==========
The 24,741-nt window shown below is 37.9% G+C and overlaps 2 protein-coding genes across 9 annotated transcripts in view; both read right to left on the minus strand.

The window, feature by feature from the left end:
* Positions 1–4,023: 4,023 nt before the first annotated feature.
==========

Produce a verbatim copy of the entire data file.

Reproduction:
The 24,741-nt window shown below is 37.9% G+C and overlaps 2 protein-coding genes across 9 annotated transcripts in view; both read right to left on the minus strand.

The window, feature by feature from the left end:
* Positions 1–4,023: 4,023 nt before the first annotated feature.